Patients who do not receive any of their allocated treatment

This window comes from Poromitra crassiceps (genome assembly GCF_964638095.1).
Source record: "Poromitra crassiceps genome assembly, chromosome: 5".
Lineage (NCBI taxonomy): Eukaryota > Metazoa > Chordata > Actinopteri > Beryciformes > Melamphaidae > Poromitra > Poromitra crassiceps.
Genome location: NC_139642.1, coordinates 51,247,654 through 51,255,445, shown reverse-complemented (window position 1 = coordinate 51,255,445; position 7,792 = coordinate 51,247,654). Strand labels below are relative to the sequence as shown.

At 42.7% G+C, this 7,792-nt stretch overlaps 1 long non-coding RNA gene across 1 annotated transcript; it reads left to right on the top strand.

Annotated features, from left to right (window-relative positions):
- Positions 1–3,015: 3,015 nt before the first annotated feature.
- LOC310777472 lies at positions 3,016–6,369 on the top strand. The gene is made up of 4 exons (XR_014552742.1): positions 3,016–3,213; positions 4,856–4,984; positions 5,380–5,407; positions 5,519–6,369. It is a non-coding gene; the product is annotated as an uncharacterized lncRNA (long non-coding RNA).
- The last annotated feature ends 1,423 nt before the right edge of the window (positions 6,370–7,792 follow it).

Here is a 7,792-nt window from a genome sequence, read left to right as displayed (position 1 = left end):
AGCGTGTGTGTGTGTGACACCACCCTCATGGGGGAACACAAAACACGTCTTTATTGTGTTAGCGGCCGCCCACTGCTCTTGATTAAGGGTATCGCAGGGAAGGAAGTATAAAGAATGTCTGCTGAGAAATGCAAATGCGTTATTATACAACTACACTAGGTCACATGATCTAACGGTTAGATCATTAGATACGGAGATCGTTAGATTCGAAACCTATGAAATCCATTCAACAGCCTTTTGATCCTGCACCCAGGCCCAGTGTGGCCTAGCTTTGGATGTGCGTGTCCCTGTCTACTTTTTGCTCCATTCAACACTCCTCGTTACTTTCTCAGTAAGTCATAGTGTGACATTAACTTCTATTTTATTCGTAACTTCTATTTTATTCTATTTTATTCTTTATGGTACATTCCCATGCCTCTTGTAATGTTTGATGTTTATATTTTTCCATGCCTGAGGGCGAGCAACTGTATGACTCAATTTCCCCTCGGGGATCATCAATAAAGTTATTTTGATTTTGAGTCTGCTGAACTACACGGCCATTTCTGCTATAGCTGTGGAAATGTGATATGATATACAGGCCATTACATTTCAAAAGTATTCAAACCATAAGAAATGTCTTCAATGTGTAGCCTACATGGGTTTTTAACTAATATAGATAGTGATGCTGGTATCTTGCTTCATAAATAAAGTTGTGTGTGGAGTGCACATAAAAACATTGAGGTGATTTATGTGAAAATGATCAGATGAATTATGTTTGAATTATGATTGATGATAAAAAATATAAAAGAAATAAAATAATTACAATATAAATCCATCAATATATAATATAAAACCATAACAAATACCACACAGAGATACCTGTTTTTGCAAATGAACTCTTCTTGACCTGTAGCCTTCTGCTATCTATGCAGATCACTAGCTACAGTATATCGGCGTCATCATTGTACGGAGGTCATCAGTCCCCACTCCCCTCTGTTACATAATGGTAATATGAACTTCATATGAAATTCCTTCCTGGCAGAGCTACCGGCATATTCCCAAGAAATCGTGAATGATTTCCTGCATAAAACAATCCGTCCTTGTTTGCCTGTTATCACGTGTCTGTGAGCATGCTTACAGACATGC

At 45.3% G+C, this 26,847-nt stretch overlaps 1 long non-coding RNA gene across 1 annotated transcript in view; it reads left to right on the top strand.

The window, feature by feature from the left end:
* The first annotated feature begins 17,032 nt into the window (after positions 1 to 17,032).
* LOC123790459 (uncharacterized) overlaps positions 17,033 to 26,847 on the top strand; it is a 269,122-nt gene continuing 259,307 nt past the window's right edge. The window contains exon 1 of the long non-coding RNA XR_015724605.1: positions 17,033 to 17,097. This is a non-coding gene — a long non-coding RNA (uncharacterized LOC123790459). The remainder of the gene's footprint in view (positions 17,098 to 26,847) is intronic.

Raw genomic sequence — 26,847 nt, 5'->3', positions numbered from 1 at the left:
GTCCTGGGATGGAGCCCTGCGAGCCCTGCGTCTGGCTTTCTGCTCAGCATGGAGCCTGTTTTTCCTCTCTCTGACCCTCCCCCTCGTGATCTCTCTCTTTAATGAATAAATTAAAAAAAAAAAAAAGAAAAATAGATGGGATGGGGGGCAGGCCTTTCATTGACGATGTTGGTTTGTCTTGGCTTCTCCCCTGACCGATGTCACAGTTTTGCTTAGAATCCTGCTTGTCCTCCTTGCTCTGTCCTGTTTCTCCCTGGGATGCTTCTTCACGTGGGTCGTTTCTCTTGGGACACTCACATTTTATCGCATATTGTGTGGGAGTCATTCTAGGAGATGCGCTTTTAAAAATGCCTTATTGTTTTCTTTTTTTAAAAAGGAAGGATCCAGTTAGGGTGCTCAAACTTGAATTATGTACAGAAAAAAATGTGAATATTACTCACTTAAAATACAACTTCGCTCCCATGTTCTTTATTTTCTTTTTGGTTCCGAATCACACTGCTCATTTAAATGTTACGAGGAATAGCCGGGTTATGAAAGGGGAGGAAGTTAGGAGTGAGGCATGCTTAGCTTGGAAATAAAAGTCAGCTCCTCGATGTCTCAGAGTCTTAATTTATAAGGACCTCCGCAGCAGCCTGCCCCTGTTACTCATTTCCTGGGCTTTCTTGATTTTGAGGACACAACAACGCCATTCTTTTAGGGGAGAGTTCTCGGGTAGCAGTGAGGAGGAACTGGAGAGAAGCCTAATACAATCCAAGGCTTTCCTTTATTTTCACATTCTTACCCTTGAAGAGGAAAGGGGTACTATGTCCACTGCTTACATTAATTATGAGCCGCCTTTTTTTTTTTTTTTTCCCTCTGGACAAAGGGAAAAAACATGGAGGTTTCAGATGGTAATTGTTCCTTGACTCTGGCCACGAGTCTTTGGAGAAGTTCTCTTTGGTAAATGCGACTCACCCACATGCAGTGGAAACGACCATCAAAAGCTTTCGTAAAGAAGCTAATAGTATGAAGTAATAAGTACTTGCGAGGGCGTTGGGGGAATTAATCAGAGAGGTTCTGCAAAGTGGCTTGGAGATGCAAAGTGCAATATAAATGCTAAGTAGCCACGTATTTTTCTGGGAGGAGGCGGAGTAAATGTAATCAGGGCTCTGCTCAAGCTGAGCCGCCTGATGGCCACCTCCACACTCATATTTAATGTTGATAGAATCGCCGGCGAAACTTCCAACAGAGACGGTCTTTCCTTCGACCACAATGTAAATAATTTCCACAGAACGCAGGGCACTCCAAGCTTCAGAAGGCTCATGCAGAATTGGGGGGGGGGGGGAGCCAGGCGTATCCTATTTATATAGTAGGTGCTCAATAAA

In most randomized trials a (usually small) proportion of patients will never receive the allocated treatment. The reasons for this may include: the patient changes their mind, or the patient's condition deteriorates (or improves) rapidly, or an administrative error means the patient receives the wrong treatment. In this circumstance they may receive the alternative treatment in the trial, another treatment altogether or no treatment at all. It may be tempting to exclude such patients from the analysis. However, in general patients who do not receive any of their allocated treatment are likely to be those with a poorer prognosis. This is perhaps most obvious in trials comparing an active treatment against a 'no-treatment' control group - in this situation the active treatment group may have patients receiving none of their allocated treatment. It may be tempting to exclude these patients from the analysis. However, it is almost impossible to identify and exclude a similar group of patients from the control arm, because we cannot predict who would have failed to receive the treatment if they had been allocated it. Thus exclusion of such patients on the experimental arm from the analysis means that we are introducing systematic differences between the arms and are likely to introduce bias in favour of the more aggressive, usually new, treatment. It should be noted that including these patients in the analysis according to their allocated treatment group, does itself introduce a form of bias, because the difference between the experimental and control arms will be underestimated (as patients who receive none of the allocated treatment cannot benefit from it). Nevertheless, such an approach is inherently conservative and is to be preferred to overestimating the difference (by an unknown amount) in favour of the experimental therapy.

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